California wrapped up its 2020 Legislative Session with the Governor passing several bills that bring dramatic changes to employee leave requirements.
One of the first bills signed was Assembly Bill 1867, the statewide COVID-19 supplemental paid sick leave. AB 1867 fills in some of the exceptions contained in the Families First Coronavirus Response Act and provides up to 80 hours of paid leave to full-time employees. Part-time employees and those who work on a variable schedule receive pro-rated benefits. Prior to the passage of AB 1867, several cities and counties had passed local ordinances providing supplemental sick leave for COVID-19 purposes. AB 1867 accounts for these local ordinances and provides for credits for leave provided under these ordinances. AB 1867 also codified an earlier Executive Order which provided food sector workers with COVID-related leave.
The Governor signed Senate Bill 1383 which expanded the California Family Rights Act (“CFRA”) to apply to employers employing 5 or more employees. The CFRA, similar to the Family Medical Leave Act, previously authorized eligible employees of employers with 50 or more employees to take up to 12 weeks of job-protected leave. SB 1383 also lists additional reasons for which CFRA leave is available. Beginning January 1, 2021, employees may use CFRA leave to take time off to care for a grandparent, grandchild, or sibling with a serious health condition or because of a qualifying exigency related to the employee’s call to active duty or the call to active duty for certain family members in the Armed Forces. Currently leave is only available for the employee’s own serious health condition, to care for a parent, spouse, domestic partner, or child with a serious health condition and to bond with a new child. To complement this expansion of the CFRA, Assembly Bill 2399, adds qualifying exigency leave as a reason for receiving wage replacement benefits from the California Paid Family Leave Program (employees are currently eligible to receive wage replacements benefits if they were on an approved leave to care for a grandparent, grandchild or sibling).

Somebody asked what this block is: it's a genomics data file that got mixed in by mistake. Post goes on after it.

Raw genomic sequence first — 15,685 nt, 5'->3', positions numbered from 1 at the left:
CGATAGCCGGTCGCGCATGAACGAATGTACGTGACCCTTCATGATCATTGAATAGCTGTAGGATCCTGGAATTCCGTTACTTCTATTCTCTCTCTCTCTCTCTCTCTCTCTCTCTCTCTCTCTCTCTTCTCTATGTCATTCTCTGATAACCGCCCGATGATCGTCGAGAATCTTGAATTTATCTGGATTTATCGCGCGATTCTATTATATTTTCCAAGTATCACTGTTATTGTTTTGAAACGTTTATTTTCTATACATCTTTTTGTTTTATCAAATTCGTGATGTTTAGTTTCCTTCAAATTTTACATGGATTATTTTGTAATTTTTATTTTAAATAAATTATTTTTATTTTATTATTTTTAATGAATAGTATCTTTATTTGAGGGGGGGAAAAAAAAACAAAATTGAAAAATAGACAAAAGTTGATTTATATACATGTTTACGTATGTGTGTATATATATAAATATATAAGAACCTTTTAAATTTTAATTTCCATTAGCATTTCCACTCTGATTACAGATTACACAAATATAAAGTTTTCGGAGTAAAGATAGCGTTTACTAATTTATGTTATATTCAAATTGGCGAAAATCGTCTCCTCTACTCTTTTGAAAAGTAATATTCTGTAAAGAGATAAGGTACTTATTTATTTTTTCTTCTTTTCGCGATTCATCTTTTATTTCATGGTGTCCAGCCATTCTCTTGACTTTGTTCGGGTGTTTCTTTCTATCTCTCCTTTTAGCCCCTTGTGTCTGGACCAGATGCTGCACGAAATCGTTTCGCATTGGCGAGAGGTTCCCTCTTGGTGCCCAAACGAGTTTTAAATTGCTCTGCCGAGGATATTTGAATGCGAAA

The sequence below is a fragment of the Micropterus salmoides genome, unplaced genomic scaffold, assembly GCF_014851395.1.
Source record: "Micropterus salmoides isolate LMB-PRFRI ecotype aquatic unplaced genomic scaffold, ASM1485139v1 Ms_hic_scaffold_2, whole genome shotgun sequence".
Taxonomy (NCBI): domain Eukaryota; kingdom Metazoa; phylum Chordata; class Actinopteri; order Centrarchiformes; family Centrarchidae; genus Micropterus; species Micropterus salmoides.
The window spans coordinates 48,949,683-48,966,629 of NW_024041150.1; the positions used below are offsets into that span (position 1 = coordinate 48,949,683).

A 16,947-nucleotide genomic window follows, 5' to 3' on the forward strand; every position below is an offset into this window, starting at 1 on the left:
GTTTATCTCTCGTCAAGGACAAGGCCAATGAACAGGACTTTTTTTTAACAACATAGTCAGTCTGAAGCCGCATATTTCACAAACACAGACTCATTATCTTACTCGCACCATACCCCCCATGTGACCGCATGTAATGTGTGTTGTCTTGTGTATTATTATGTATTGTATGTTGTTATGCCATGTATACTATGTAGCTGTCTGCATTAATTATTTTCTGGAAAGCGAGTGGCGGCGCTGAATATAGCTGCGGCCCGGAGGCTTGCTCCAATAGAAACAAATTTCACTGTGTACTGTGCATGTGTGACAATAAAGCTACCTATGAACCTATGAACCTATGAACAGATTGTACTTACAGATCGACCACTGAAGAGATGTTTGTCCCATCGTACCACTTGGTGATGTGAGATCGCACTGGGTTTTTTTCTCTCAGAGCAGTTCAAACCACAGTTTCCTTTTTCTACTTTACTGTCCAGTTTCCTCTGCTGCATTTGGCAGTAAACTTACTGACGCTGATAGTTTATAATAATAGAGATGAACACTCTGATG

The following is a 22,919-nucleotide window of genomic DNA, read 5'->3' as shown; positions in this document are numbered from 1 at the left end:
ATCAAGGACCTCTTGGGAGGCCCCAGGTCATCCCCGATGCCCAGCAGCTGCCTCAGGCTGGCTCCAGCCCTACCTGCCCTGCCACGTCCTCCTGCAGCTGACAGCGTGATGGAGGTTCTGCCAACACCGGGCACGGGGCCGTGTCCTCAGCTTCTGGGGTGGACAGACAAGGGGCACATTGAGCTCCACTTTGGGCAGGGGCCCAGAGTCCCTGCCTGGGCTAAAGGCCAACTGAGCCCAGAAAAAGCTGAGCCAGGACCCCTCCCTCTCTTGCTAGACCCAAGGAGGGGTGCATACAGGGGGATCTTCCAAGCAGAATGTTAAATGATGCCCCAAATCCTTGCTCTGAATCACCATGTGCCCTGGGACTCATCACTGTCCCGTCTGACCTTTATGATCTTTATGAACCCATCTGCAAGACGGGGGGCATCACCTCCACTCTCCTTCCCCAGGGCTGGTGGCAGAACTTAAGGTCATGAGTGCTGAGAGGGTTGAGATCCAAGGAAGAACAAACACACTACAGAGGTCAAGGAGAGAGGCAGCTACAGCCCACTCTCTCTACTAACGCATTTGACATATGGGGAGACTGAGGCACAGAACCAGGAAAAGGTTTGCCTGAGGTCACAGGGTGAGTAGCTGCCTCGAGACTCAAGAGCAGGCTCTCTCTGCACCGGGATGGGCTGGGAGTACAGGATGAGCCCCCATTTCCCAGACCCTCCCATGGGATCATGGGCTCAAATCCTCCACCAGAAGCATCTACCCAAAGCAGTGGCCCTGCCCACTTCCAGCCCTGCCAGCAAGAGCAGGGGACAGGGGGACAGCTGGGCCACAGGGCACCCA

The Governor also signed Assembly Bill 2992, which imposes further limitations on employers from discharging, discriminating, or retaliating against an employee who is a victim of crime or abuse. Before the passage of this legislation, under Labor Code section 230, employers were eligible to take time off if they or an immediate family member were a victim of certain violent crimes or felonies. AB 2992 expands the types of crimes that may qualify an employee for leave to include those which caused a physical or mental injury, or a threat of physical injury, regardless of whether any person is arrested for, prosecuted for, or convicted of, committing the crime.
Employers with workforces in California should review their current policies that may be affected by these changes, especially with respect to the new supplemental paid sick leave, as that was an urgency ordinance that went into effect for non-food sector workers on September 19, 2020. All other bills go into effect on January 1, 2021.
If you have questions about these or other new California bills, contact a Jackson Lewis attorney to discuss.